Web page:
“You’re not supposed to get a bill for coronavirus tests. But as anyone who’s ever gotten a surprise medical bill can tell you, just because you’re not expecting to be charged doesn’t mean you won’t be. So what can you do to make sure you’re not stuck holding the tab?
“First, keep in mind that testing and care relating to diagnosing the coronavirus is covered by recent legislation. The Families First Coronavirus Response Act provides that all COVID-19 testing be covered by either the patient’s insurer or the government. The CARES Act expands on that and requires that health plans reimburse providers for related services, even if they’re out of the patient’s plan network.
“So don’t avoid getting medical care if you’re worried about costs, advised Caitlin Donovan, a spokesperson for the nonprofit >Patient Advocate Foundation.
Find out much more at Source: >What to Do if You Get a Bill for Your Coronavirus Test
“Do your research before seeking care. The first way to avoid charges is to make sure you’re following directions. That means looking up restrictions for testing centers (some may require an order from a physician) once you >find what’s available near you. If you have insurance, the best time to find out what’s covered is before you’re sick—but with high demand and long wait times by phone, we’re going to guess you haven’t done that.
“If you don’t feel well, check your insurance carrier’s website first—most have special coronavirus information pages. Taking a screenshot of those pages or printing them can help you if you need to file an appeal later on. If you need help getting information, you can enlist a friend or family member to help you.
“Don’t rush to pay any bills. If you’re being tested for the coronavirus, you shouldn’t have to pay a copay or coinsurance. But if you get a bill after your visit, >don’t pay right away. Wait until your explanation of benefits (EOB) comes by mail or electronically. Once you receive that statement, you’ll know your insurance carrier has processed your claim and you can compare it to your billing statement.
“If you’re hospitalized for COVID-19 and worry about paying the bill, here are some tips:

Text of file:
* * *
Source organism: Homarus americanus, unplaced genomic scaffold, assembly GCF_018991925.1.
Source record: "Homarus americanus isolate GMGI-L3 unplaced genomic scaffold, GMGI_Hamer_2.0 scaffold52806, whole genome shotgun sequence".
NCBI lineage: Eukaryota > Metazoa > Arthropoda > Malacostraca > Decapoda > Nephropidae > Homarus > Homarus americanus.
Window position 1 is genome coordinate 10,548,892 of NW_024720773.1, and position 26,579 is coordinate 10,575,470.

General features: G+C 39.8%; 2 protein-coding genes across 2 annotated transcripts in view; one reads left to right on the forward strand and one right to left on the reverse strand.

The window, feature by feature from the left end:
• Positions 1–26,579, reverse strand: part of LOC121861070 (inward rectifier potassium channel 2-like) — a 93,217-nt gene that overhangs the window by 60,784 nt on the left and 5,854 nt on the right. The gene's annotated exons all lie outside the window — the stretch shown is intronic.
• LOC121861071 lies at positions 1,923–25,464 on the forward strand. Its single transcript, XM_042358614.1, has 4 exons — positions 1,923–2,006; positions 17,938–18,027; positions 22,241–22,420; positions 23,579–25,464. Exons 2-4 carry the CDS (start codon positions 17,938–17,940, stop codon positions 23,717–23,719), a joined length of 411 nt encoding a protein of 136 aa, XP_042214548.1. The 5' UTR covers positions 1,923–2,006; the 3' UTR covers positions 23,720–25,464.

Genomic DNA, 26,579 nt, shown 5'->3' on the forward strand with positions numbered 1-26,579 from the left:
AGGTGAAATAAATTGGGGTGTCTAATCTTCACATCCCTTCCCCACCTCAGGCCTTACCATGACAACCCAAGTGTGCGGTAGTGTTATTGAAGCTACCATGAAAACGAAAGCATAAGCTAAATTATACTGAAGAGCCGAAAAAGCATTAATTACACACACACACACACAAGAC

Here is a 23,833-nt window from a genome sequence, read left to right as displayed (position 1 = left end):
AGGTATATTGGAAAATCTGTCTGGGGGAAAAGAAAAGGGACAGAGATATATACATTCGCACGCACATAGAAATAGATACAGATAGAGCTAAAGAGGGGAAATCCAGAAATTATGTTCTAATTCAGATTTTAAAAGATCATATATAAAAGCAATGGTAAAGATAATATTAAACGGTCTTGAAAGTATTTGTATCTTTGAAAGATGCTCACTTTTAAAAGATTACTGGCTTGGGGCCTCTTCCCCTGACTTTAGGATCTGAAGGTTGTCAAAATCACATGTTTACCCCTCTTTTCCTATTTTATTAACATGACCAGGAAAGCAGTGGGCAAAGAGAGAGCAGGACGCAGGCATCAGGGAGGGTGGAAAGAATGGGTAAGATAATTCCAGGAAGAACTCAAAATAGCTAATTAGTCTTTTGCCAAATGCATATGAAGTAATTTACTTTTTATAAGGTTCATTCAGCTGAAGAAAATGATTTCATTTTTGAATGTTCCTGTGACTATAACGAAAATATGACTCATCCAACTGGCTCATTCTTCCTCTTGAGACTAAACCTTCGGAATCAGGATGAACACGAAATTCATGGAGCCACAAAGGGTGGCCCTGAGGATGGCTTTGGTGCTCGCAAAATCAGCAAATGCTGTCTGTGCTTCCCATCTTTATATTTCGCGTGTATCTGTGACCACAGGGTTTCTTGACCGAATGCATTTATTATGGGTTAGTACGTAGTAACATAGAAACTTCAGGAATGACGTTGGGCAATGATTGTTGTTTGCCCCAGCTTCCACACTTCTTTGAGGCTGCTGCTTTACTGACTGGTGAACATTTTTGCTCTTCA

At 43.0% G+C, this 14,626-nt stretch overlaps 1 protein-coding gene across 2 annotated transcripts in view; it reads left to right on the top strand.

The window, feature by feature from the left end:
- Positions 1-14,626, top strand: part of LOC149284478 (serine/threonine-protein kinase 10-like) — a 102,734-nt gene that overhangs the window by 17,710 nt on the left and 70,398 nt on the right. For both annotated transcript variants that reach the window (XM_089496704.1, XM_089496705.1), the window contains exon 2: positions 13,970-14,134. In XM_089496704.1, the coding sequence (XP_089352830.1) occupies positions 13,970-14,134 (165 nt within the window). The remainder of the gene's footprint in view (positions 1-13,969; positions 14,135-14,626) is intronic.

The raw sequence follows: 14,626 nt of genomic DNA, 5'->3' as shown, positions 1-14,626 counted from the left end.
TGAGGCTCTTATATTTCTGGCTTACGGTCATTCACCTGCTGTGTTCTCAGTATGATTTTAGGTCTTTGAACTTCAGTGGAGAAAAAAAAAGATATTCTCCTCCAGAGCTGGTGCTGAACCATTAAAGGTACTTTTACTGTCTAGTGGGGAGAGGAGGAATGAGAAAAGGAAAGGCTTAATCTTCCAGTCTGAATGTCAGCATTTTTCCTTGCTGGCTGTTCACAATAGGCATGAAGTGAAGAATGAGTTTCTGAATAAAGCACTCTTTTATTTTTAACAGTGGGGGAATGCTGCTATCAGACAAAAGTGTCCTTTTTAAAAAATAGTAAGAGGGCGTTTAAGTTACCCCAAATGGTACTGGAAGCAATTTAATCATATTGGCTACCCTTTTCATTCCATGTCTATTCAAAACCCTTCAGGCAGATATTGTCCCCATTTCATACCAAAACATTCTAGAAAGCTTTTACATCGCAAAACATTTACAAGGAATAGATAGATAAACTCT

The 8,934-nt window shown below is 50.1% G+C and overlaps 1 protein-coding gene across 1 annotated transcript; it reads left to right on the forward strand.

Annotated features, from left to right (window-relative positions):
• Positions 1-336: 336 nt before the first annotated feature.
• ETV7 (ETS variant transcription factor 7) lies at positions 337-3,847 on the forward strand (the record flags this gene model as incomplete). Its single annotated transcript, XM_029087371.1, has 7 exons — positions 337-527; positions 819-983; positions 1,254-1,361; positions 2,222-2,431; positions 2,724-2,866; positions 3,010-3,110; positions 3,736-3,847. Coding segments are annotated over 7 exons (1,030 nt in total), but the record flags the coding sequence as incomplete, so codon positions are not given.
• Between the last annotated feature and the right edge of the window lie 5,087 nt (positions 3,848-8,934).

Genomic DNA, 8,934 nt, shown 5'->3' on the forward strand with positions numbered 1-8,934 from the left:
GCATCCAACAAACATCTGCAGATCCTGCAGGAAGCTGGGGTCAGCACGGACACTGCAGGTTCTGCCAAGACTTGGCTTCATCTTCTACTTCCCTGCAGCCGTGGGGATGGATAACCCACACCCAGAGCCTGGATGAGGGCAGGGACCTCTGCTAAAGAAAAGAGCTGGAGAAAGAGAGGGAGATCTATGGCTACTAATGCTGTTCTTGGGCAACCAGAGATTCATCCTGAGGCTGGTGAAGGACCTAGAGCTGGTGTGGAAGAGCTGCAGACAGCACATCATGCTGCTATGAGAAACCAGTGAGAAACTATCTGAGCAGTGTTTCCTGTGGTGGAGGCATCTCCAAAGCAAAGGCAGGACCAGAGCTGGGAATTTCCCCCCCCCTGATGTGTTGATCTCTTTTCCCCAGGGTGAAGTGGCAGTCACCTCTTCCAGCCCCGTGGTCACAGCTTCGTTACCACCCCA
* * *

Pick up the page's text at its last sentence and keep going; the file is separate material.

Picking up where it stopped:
Don’t pay the bill right away
“You should delay before you pay,” Donovan said. “Things are changing so rapidly on a daily basis. Just because you get a bill today doesn’t mean that some legislation might pass that might mean you don’t have to pay that bill.”
“Examine the bill carefully
If anything strikes you as odd, or if you’re being billed for a treatment you don’t remember receiving, call your provider and ask about that part of your bill. Mistakes are common, and often involve a provider billing a patient directly instead of submitting a claim to an insurance carrier, Donovan said. “Even just typos can add costs to your bill,” she said.
“Look at your ‘explanation of benefits’
An “explanation of benefits” can look a lot like a medical bill, but it’s actually a statement that explains what your insurance will be covering and how much you’ll be expected to pay. The amount listed on the EOB should be the same as the one listed on the bill — if it’s not, there’s been a mistake, Donovan said.
“Know the law
Under the CARES Act, hospitals that receive federal relief funding are supposed to sign an agreement pledging not to charge patients surprise bills for coronavirus treatment. It’s worth calling and pointing this out to a hospital billing office if you get a surprise bill, Pollitz said.
“Make the case that an out-of-network bill should be counted as in-network
If you get a surprise bill that’s out-of-network, call your insurance company and ask for it to be counted as an in-network procedure, Donovan recommended. “I think you have a very strong argument to appeal to your insurer that it should be counted as in-network,” Donovan said. “There are so many extenuating circumstances going on right now.” If a phone call doesn’t work, you can appeal in writing. The Patient Advocate Foundation has an online guide to the process with sample appeal letters.
“Consider paying off the bill over time
If your final bill is too big for your budget, sit down and evaluate your finances and see how much you can afford to pay up front. Many hospitals offer financial aid programs that let patients pay off bills gradually. “No hospital expects you to have thousands of dollars on hand — very few people do,” Donovan said. “Letting them know you intend to pay the bill and entering a payment plan might be the least stressful way to handle that situation.”
“Call and ask for a break
“Given that there seem to be a lot of providers and insurers who are making the extra effort to be helpful now, if you get an out-of-network bill, it’s worth it to call the billing office,” Pollitz said. “It’s worthwhile trying to ask if they could reconsider, because times are tough now for everybody.”